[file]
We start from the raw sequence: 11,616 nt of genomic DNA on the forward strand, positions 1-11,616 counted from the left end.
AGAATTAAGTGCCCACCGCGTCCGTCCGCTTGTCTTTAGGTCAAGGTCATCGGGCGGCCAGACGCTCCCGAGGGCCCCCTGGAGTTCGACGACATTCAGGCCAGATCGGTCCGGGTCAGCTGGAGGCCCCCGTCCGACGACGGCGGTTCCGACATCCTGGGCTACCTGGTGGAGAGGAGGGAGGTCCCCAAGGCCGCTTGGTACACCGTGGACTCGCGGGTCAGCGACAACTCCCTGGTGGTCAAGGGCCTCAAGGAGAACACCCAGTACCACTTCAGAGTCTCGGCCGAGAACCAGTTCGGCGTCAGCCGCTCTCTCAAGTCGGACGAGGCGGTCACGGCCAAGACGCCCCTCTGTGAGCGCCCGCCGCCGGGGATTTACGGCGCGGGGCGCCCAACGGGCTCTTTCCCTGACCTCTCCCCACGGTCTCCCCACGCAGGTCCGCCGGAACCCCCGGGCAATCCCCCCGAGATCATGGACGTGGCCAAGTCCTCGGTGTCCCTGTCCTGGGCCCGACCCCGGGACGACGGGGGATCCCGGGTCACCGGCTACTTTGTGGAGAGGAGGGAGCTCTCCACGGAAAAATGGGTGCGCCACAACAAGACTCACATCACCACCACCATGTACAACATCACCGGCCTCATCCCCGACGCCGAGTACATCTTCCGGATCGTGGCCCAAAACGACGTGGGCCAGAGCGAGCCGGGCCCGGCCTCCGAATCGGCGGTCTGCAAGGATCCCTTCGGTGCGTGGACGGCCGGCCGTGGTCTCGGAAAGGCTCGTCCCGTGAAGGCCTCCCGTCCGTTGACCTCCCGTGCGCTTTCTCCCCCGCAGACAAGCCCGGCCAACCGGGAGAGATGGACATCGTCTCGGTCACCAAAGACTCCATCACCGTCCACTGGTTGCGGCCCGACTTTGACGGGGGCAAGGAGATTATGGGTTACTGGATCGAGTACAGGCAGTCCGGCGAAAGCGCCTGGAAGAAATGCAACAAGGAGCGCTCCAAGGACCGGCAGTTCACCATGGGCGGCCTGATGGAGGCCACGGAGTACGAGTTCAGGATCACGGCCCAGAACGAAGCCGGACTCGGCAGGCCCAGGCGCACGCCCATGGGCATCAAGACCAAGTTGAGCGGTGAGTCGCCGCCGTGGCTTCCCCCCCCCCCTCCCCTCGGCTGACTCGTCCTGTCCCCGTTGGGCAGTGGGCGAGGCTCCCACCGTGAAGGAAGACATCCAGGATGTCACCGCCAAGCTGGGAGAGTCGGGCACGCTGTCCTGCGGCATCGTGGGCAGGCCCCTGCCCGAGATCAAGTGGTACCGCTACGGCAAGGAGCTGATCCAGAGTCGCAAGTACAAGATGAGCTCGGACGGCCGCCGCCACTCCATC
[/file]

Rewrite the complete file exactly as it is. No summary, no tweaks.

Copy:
We start from the raw sequence: 11,616 nt of genomic DNA on the forward strand, positions 1-11,616 counted from the left end.
AGAATTAAGTGCCCACCGCGTCCGTCCGCTTGTCTTTAGGTCAAGGTCATCGGGCGGCCAGACGCTCCCGAGGGCCCCCTGGAGTTCGACGACATTCAGGCCAGATCGGTCCGGGTCAGCTGGAGGCCCCCGTCCGACGACGGCGGTTCCGACATCCTGGGCTACCTGGTGGAGAGGAGGGAGGTCCCCAAGGCCGCTTGGTACACCGTGGACTCGCGGGTCAGCGACAACTCCCTGGTGGTCAAGGGCCTCAAGGAGAACACCCAGTACCACTTCAGAGTCTCGGCCGAGAACCAGTTCGGCGTCAGCCGCTCTCTCAAGTCGGACGAGGCGGTCACGGCCAAGACGCCCCTCTGTGAGCGCCCGCCGCCGGGGATTTACGGCGCGGGGCGCCCAACGGGCTCTTTCCCTGACCTCTCCCCACGGTCTCCCCACGCAGGTCCGCCGGAACCCCCGGGCAATCCCCCCGAGATCATGGACGTGGCCAAGTCCTCGGTGTCCCTGTCCTGGGCCCGACCCCGGGACGACGGGGGATCCCGGGTCACCGGCTACTTTGTGGAGAGGAGGGAGCTCTCCACGGAAAAATGGGTGCGCCACAACAAGACTCACATCACCACCACCATGTACAACATCACCGGCCTCATCCCCGACGCCGAGTACATCTTCCGGATCGTGGCCCAAAACGACGTGGGCCAGAGCGAGCCGGGCCCGGCCTCCGAATCGGCGGTCTGCAAGGATCCCTTCGGTGCGTGGACGGCCGGCCGTGGTCTCGGAAAGGCTCGTCCCGTGAAGGCCTCCCGTCCGTTGACCTCCCGTGCGCTTTCTCCCCCGCAGACAAGCCCGGCCAACCGGGAGAGATGGACATCGTCTCGGTCACCAAAGACTCCATCACCGTCCACTGGTTGCGGCCCGACTTTGACGGGGGCAAGGAGATTATGGGTTACTGGATCGAGTACAGGCAGTCCGGCGAAAGCGCCTGGAAGAAATGCAACAAGGAGCGCTCCAAGGACCGGCAGTTCACCATGGGCGGCCTGATGGAGGCCACGGAGTACGAGTTCAGGATCACGGCCCAGAACGAAGCCGGACTCGGCAGGCCCAGGCGCACGCCCATGGGCATCAAGACCAAGTTGAGCGGTGAGTCGCCGCCGTGGCTTCCCCCCCCCCCTCCCCTCGGCTGACTCGTCCTGTCCCCGTTGGGCAGTGGGCGAGGCTCCCACCGTGAAGGAAGACATCCAGGATGTCACCGCCAAGCTGGGAGAGTCGGGCACGCTGTCCTGCGGCATCGTGGGCAGGCCCCTGCCCGAGATCAAGTGGTACCGCTACGGCAAGGAGCTGATCCAGAGTCGCAAGTACAAGATGAGCTCGGACGGCCGCCGCCACTCCATC